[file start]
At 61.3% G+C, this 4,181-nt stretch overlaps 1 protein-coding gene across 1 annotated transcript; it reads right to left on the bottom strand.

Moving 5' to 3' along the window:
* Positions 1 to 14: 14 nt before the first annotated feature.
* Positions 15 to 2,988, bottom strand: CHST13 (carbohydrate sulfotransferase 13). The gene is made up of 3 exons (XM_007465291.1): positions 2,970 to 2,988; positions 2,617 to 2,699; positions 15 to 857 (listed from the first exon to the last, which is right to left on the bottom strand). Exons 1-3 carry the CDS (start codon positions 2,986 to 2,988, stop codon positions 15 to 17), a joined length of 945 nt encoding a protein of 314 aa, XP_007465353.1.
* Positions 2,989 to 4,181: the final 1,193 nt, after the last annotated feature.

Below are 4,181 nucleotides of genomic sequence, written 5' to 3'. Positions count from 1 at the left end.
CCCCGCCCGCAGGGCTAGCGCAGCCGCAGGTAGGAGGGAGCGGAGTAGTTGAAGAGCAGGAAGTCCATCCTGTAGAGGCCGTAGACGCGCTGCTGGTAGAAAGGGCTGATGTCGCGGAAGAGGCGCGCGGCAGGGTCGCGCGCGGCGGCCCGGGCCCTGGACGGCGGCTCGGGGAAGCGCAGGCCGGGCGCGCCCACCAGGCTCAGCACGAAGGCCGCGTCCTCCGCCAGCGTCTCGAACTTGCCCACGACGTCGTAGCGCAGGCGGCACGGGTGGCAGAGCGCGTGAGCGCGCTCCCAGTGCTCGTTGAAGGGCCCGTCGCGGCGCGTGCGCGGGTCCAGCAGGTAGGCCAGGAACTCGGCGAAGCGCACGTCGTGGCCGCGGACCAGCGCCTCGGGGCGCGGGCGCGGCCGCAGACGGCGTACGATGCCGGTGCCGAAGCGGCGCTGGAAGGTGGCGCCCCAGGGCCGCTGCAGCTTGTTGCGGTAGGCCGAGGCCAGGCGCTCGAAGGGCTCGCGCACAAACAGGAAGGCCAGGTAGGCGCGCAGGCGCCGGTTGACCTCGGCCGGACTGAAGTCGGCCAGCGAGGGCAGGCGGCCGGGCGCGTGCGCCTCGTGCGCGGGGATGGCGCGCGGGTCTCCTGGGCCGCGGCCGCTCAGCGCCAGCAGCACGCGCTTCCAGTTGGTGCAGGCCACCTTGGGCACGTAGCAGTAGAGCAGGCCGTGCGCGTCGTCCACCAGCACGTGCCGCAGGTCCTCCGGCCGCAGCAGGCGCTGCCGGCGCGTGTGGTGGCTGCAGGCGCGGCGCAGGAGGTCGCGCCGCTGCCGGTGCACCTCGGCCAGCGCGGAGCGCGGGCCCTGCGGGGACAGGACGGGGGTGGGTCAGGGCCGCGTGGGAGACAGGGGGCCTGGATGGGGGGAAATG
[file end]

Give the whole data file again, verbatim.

At 61.3% G+C, this 4,181-nt stretch overlaps 1 protein-coding gene across 1 annotated transcript; it reads right to left on the bottom strand.

Moving 5' to 3' along the window:
* Positions 1 to 14: 14 nt before the first annotated feature.
* Positions 15 to 2,988, bottom strand: CHST13 (carbohydrate sulfotransferase 13). The gene is made up of 3 exons (XM_007465291.1): positions 2,970 to 2,988; positions 2,617 to 2,699; positions 15 to 857 (listed from the first exon to the last, which is right to left on the bottom strand). Exons 1-3 carry the CDS (start codon positions 2,986 to 2,988, stop codon positions 15 to 17), a joined length of 945 nt encoding a protein of 314 aa, XP_007465353.1.
* Positions 2,989 to 4,181: the final 1,193 nt, after the last annotated feature.

Below are 4,181 nucleotides of genomic sequence, written 5' to 3'. Positions count from 1 at the left end.
CCCCGCCCGCAGGGCTAGCGCAGCCGCAGGTAGGAGGGAGCGGAGTAGTTGAAGAGCAGGAAGTCCATCCTGTAGAGGCCGTAGACGCGCTGCTGGTAGAAAGGGCTGATGTCGCGGAAGAGGCGCGCGGCAGGGTCGCGCGCGGCGGCCCGGGCCCTGGACGGCGGCTCGGGGAAGCGCAGGCCGGGCGCGCCCACCAGGCTCAGCACGAAGGCCGCGTCCTCCGCCAGCGTCTCGAACTTGCCCACGACGTCGTAGCGCAGGCGGCACGGGTGGCAGAGCGCGTGAGCGCGCTCCCAGTGCTCGTTGAAGGGCCCGTCGCGGCGCGTGCGCGGGTCCAGCAGGTAGGCCAGGAACTCGGCGAAGCGCACGTCGTGGCCGCGGACCAGCGCCTCGGGGCGCGGGCGCGGCCGCAGACGGCGTACGATGCCGGTGCCGAAGCGGCGCTGGAAGGTGGCGCCCCAGGGCCGCTGCAGCTTGTTGCGGTAGGCCGAGGCCAGGCGCTCGAAGGGCTCGCGCACAAACAGGAAGGCCAGGTAGGCGCGCAGGCGCCGGTTGACCTCGGCCGGACTGAAGTCGGCCAGCGAGGGCAGGCGGCCGGGCGCGTGCGCCTCGTGCGCGGGGATGGCGCGCGGGTCTCCTGGGCCGCGGCCGCTCAGCGCCAGCAGCACGCGCTTCCAGTTGGTGCAGGCCACCTTGGGCACGTAGCAGTAGAGCAGGCCGTGCGCGTCGTCCACCAGCACGTGCCGCAGGTCCTCCGGCCGCAGCAGGCGCTGCCGGCGCGTGTGGTGGCTGCAGGCGCGGCGCAGGAGGTCGCGCCGCTGCCGGTGCACCTCGGCCAGCGCGGAGCGCGGGCCCTGCGGGGACAGGACGGGGGTGGGTCAGGGCCGCGTGGGAGACAGGGGGCCTGGATGGGGGGAAATG